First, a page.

Sexual openness and cultural progress would seem pretty much to have walked hand in hand throughout the opening chapters of the human story in the West, and it wasn’t until the advent of Christianity, or more specifically of the apostle Paul, that anybody realized we should all be thoroughly ashamed of both our bodies and those processes relating to them. Not until the Emperor Constantine had cut and pasted modern Christianity together from loose scraps of Mithraism and the solar cult of Sol Invictus, adopting the resultant theological collage as the religion of the Roman Empire, did we get to witness the effect of its ideas and doctrines when enacted on a whole society.
If we take a traditional (and predominantly Christian) view of the collapse of Rome, then conventional wisdom tells us that Rome was destroyed by decadence, sunken beneath the rising scum-line of its orgies, of its own sexual permissiveness. The merest skim through Gibbon, on the other hand, will demonstrate that Rome had been a heaving, decadent and orgiastic fleshpot more or less since its inception. It had fornicated its way quite successfully through several centuries without showing any serious signs of harm as a result. Once Constantine had introduced compulsory Christianity to the Empire, though, it barely lasted for another hundred years.
Largely, this was because Rome had relied on foreign troops, on cavalry from Egypt for example, to defend the Empire against the Teutonic hordes surrounding it. Foreign soldiers were originally happy to enlist, since Rome at that point took a pagan and syncretic standpoint that allowed recruits to worship their own gods while they were off in Northern Europe holding back the Huns. Once the Empire had been Christianised, however, that was not an option. Rome’s new Christian leaders had decided it was their way or the stairway, and so consequently, off in distant lands, recruitment figures plummeted. The next thing anybody knew, there were barbarians everywhere: the Huns, the Franks, the Visigoths and worst of all the Goths with their white single contact lenses and Cradle of Filth collections. Rome, effectively, was over bar the shouting.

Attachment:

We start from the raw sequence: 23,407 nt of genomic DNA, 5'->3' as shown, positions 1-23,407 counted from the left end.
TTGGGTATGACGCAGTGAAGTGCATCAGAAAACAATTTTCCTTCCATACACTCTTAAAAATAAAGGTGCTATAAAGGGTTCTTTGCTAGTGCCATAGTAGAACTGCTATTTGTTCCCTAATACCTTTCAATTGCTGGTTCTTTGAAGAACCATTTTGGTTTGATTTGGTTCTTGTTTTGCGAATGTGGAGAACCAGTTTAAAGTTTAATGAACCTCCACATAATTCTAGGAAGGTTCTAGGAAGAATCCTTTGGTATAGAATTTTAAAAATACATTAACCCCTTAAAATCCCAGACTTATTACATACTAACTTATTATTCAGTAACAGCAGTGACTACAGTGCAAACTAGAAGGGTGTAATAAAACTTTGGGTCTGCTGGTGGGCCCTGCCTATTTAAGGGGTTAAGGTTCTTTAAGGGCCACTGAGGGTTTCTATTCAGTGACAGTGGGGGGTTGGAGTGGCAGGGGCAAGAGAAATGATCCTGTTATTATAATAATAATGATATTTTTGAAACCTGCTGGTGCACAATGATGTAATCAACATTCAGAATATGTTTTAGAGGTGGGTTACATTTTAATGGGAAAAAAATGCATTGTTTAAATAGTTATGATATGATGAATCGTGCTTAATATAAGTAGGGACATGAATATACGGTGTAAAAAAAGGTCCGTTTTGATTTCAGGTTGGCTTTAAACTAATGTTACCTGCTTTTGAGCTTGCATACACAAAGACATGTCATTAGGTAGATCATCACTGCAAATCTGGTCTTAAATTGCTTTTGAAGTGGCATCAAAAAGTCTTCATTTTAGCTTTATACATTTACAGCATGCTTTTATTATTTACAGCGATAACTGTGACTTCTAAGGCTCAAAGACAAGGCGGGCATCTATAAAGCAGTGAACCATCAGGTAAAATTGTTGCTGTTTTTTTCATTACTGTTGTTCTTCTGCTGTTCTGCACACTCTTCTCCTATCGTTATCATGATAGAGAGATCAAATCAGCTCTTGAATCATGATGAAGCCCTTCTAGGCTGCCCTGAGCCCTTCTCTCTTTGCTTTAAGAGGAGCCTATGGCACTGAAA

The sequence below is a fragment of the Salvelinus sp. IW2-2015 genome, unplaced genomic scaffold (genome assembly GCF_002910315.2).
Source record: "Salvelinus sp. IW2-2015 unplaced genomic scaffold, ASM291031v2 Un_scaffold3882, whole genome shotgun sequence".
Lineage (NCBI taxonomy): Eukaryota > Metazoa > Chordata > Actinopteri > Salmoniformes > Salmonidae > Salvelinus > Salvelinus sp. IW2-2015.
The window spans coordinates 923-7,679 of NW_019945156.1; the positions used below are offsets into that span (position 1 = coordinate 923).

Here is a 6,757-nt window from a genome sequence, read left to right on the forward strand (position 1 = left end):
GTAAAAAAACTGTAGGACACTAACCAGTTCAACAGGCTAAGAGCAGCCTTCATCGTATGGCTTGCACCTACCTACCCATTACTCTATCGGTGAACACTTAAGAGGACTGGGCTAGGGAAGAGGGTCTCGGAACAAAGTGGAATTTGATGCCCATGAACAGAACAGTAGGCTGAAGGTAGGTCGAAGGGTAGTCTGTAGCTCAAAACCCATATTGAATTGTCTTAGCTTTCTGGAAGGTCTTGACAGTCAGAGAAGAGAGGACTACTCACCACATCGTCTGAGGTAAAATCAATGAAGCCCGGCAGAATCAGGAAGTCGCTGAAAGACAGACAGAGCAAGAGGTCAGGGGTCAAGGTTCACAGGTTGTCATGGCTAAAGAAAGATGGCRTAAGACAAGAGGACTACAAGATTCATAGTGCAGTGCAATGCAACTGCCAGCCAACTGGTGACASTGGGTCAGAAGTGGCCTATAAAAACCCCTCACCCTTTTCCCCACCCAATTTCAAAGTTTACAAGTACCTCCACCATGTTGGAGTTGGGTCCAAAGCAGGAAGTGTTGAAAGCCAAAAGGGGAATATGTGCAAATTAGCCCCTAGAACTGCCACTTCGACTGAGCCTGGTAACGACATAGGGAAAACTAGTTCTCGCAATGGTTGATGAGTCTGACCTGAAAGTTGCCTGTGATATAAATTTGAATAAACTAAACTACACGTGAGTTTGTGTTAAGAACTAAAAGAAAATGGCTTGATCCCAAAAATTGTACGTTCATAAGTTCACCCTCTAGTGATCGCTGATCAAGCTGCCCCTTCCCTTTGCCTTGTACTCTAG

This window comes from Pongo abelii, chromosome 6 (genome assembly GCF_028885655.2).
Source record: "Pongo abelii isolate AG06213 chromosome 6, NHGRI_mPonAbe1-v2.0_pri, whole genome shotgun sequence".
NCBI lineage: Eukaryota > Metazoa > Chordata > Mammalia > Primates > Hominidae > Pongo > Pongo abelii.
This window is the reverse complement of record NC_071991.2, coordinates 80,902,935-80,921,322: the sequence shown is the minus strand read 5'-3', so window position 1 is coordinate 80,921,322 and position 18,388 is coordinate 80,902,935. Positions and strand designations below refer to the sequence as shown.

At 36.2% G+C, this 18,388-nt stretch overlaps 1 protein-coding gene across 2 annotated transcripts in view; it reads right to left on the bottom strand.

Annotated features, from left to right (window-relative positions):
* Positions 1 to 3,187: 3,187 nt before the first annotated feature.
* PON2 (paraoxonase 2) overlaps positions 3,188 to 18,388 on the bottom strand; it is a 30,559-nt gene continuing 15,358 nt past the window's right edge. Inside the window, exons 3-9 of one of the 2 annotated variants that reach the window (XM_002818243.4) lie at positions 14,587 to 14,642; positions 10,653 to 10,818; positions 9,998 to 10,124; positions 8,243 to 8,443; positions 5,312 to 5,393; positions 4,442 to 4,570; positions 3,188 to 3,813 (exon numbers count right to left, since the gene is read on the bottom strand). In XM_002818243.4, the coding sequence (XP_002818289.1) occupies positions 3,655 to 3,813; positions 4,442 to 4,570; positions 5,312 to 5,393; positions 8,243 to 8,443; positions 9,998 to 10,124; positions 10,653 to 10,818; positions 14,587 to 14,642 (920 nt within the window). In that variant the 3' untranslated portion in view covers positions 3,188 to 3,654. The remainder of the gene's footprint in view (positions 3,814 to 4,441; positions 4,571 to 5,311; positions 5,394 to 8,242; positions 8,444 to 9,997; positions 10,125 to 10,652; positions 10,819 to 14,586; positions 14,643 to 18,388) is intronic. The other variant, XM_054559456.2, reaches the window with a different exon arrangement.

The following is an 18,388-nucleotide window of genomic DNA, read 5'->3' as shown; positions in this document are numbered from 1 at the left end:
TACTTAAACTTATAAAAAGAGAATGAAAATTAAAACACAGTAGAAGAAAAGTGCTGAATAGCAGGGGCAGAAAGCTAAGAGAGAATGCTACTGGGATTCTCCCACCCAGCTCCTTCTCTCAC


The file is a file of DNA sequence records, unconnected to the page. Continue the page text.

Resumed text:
So, to recap on what we have learned so far: sexually open and progressive cultures such as ancient Greece have given the West almost all of its civilizing aspects, whereas sexually repressive cultures like late Rome have given us the Dark Ages.